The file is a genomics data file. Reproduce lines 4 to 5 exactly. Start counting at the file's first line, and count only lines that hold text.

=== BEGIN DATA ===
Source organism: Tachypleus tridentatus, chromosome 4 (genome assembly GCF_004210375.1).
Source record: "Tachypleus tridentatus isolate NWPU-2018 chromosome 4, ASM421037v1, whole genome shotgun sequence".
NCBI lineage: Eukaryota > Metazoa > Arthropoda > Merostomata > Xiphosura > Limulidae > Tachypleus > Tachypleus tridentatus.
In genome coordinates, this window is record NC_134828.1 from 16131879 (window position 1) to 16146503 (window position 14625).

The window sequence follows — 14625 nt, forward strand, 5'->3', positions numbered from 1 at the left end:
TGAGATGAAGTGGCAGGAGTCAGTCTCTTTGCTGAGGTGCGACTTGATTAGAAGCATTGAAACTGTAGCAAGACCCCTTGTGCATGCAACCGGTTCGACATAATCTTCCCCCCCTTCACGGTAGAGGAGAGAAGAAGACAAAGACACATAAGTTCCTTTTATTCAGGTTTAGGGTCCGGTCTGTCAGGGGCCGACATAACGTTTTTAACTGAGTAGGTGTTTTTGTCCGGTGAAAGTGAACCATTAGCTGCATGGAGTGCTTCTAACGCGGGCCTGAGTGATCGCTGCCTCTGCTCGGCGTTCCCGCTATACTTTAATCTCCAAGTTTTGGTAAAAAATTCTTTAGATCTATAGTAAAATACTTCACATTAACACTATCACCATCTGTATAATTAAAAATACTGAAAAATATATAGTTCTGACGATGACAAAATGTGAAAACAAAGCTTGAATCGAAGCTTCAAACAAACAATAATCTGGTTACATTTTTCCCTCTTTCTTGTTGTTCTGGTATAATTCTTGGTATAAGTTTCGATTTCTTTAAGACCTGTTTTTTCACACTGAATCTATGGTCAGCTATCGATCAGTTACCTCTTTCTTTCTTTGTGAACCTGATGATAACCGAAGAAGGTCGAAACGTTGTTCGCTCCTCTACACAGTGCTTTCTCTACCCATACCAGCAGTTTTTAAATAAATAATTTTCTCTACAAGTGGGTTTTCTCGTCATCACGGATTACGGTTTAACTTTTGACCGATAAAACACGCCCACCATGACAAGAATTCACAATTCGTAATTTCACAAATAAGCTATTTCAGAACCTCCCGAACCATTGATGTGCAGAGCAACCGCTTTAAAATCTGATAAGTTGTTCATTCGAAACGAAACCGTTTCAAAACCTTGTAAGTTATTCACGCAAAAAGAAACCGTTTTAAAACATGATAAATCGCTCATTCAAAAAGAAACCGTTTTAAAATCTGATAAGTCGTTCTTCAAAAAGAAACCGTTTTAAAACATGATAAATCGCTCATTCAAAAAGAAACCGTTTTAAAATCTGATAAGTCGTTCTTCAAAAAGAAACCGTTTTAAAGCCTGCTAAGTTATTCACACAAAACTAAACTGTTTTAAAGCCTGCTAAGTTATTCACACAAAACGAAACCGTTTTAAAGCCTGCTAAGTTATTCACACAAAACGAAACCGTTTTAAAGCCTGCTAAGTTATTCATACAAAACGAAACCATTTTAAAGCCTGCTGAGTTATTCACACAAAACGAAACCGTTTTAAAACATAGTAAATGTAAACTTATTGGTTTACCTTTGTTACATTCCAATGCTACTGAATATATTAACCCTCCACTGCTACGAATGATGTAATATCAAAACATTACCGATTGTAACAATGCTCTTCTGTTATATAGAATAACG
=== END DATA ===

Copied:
In genome coordinates, this window is record NC_134828.1 from 16131879 (window position 1) to 16146503 (window position 14625).

The window sequence follows — 14625 nt, forward strand, 5'->3', positions numbered from 1 at the left end: